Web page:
After delays, OneWeb launches its first six low-speed broadband satellites


Illustration of a OneWeb satellite in the space.
Enlarge / Illustration of a OneWeb satellite.


OneWeb yesterday launched the first six low Earth orbit satellites for its global broadband network, which is expected to provide broadband access to the world by 2021. These satellites are test units that OneWeb will evaluate over the next one year. semester to make sure they run smoothly.

"If we work with six out of six people, it will be amazing," said OneWeb founder Greg Wyler, according to a Bloomberg article.

The satellites were "aboard a Soyuz launcher coming from the Guiana Space Center in Kourou, French Guiana," the company said in a statement. The satellites left the rocket in two groups and "[s]The ignition acquisition has been confirmed for all six satellites, "said the company.

The launch yesterday marks "the transition from a successful concept validation to the commercialization of OneWeb," the company said. "With the launch of more than 30 satellites per rocket, OneWeb's monthly launch program will extend its constellation to more than 650 satellites to enable customer demonstrations by 2020 and a comprehensive global commercial coverage by 2021." OneWeb said it could eventually launch 1,980 satellites.

However, there is reason to be skeptical about OneWeb's schedule. OneWeb had initially pledged a service across Alaska in 2019, but now says it will only offer customer demos starting in 2020.

"OneWeb is about a year behind and has witnessed SpaceX's launch of Elon Musk's pair of test satellites for a rival space Internet service," Bloomberg wrote. "The startup was also under pressure for a successful launch before the end of November, when its right to a valuable spectrum would have expired"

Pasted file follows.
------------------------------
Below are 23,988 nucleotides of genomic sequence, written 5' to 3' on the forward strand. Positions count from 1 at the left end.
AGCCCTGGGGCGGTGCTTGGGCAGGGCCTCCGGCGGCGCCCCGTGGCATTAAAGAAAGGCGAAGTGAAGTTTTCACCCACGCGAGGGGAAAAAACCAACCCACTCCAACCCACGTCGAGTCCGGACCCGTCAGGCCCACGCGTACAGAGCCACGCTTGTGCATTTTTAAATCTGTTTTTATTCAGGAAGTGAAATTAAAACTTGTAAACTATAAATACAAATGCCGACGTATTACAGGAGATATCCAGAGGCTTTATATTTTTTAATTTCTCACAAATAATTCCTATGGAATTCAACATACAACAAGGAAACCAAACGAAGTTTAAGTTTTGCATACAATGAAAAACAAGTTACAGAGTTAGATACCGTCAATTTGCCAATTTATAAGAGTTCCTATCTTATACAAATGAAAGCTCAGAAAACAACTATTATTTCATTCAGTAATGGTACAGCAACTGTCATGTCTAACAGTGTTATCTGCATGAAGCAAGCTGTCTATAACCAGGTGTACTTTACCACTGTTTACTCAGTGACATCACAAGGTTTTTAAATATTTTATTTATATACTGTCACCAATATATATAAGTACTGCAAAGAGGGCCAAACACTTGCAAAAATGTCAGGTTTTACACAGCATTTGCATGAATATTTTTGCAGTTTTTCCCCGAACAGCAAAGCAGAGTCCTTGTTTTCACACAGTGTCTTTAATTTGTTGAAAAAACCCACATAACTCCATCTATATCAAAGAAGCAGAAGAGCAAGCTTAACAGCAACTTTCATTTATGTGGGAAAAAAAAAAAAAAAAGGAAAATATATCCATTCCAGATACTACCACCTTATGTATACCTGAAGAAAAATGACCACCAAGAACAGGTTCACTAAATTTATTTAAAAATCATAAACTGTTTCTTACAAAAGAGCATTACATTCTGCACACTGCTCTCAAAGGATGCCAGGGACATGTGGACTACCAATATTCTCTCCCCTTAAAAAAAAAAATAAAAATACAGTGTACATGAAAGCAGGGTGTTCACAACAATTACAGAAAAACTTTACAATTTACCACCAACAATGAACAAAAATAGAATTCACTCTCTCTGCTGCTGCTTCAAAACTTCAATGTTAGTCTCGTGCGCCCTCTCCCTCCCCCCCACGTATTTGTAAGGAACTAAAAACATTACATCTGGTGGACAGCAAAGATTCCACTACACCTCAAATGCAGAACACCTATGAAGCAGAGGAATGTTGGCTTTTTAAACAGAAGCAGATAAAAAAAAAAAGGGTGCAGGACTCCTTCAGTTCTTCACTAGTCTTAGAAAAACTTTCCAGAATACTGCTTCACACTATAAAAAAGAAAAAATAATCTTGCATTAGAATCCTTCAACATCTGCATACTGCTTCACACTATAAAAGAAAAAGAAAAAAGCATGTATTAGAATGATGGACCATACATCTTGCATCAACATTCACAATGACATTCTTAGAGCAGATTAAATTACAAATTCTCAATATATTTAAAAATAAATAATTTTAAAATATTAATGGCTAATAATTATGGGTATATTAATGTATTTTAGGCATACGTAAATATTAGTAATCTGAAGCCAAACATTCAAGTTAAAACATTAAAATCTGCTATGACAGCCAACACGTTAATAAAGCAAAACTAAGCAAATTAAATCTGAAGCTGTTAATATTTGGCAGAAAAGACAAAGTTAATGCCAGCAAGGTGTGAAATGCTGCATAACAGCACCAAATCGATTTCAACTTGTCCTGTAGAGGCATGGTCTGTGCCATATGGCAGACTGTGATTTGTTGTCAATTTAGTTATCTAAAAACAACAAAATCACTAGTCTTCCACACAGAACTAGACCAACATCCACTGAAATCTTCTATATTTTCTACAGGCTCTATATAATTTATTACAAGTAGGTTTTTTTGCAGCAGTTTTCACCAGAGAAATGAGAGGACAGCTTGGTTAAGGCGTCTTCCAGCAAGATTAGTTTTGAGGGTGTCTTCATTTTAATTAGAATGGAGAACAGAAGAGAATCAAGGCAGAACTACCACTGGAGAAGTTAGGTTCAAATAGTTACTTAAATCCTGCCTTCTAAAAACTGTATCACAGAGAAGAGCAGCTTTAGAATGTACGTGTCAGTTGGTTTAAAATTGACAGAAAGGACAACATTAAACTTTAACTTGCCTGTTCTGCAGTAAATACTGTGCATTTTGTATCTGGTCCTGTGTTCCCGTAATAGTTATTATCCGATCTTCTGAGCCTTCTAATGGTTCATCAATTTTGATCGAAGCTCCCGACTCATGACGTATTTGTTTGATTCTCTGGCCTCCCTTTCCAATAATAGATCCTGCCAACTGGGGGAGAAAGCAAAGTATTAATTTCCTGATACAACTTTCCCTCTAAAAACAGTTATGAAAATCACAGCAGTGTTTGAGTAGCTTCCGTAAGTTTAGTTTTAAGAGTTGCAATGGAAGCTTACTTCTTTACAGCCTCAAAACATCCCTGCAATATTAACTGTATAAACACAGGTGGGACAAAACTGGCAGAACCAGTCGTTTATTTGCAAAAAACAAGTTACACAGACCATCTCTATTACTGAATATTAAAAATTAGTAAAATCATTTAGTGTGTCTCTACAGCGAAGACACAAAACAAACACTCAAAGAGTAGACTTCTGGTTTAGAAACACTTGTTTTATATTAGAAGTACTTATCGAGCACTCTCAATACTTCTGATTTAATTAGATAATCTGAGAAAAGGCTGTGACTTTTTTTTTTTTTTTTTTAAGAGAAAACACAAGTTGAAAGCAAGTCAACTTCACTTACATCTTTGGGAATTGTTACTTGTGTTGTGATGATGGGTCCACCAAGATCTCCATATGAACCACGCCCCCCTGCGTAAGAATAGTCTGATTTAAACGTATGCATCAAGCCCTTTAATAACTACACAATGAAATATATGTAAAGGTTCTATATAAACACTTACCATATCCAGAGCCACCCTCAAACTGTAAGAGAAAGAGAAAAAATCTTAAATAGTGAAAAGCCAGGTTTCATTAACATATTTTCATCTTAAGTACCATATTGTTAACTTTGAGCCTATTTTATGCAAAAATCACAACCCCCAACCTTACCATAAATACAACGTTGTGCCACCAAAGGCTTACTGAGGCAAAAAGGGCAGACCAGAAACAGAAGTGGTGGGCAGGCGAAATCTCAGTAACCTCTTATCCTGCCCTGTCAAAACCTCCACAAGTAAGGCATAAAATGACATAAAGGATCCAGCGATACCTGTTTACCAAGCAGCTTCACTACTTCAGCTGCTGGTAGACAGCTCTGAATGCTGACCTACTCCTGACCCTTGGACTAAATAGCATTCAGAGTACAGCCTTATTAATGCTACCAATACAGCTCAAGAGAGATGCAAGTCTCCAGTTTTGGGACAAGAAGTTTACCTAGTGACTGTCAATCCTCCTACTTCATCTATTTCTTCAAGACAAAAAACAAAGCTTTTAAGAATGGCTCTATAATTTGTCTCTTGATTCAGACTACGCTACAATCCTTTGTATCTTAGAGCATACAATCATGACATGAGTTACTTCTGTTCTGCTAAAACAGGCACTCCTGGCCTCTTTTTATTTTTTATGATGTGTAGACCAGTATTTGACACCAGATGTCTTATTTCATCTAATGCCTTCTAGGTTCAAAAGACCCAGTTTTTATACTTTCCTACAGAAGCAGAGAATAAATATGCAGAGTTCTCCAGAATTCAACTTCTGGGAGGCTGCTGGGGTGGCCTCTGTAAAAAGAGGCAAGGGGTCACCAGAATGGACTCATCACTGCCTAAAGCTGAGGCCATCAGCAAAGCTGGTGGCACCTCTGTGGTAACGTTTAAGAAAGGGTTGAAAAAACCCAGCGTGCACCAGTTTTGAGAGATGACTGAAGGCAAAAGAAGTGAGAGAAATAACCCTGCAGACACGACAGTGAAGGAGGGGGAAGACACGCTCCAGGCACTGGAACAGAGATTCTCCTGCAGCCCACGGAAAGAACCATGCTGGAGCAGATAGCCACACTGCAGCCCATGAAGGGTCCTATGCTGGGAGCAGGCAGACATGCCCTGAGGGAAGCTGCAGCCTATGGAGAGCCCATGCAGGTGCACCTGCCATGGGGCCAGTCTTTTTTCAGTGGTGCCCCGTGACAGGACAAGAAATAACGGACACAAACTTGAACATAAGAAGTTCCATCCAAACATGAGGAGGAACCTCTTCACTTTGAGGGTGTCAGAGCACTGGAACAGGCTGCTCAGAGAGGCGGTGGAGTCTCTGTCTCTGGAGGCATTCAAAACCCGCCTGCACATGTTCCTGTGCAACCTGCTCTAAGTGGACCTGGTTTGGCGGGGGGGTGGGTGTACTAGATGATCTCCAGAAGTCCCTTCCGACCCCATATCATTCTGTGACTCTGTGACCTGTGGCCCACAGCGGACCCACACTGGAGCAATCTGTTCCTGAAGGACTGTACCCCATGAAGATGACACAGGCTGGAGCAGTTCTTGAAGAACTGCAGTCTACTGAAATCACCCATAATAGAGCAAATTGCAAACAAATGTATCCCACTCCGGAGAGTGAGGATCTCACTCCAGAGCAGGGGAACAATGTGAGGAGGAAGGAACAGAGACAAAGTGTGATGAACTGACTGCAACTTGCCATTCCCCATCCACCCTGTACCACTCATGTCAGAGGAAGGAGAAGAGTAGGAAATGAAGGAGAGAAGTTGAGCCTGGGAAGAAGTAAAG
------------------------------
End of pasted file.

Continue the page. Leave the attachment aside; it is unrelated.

Low orbits to allow latency similar to that of a cable

Both SpaceX and OneWeb launch satellites in much lower orbits than traditional satellite broadband networks, potentially allowing cable-like latency from about 25 ms to 30 ms.

In October 2017, Wyler told a US Senate committee that OneWeb would make "low latency broadband available to all citizens of Alaska" in 2019. Clearly, this will not happen given the latest forecasts from OneWeb.

Wyler also said in October 2017 that OneWeb would offer "peak speeds of 500 Mbps" at the first iteration of its network and speeds of 2.5 Gbps in a "second constellation, scheduled for 2021". But now, the first version is scheduled for worldwide coverage in 2021 – if OneWeb sticks to its latest public timeline.

OneWeb says that its satellites will have operational orbits of about 1,200 km and that each satellite will weigh less than 150 kg.

OneWeb did not say how much it would cost for broadband but it intends to "provide affordable access to 4 billion unconnected people around the world" and "provide low-speed broadband latency and broadband even in the most remote places on the planet. "

OneWeb raised more than $ 2 billion in financing from Virgin, SoftBank, Qualcomm, Airbus and others. OneWeb has stated that its business model will be to "provide a service indirectly through reseller partners or directly to the end customer, in the case of airlines or ship operators, for example".

The United States is authorized to deploy up to 11,943 broadband satellites. The FCC rules require the launch of 50% of satellites within six years of authorization and within nine years, unless waived. Musk fired several satellite project managers in mid-2018 to meet deadlines and provide Internet service by 2020.

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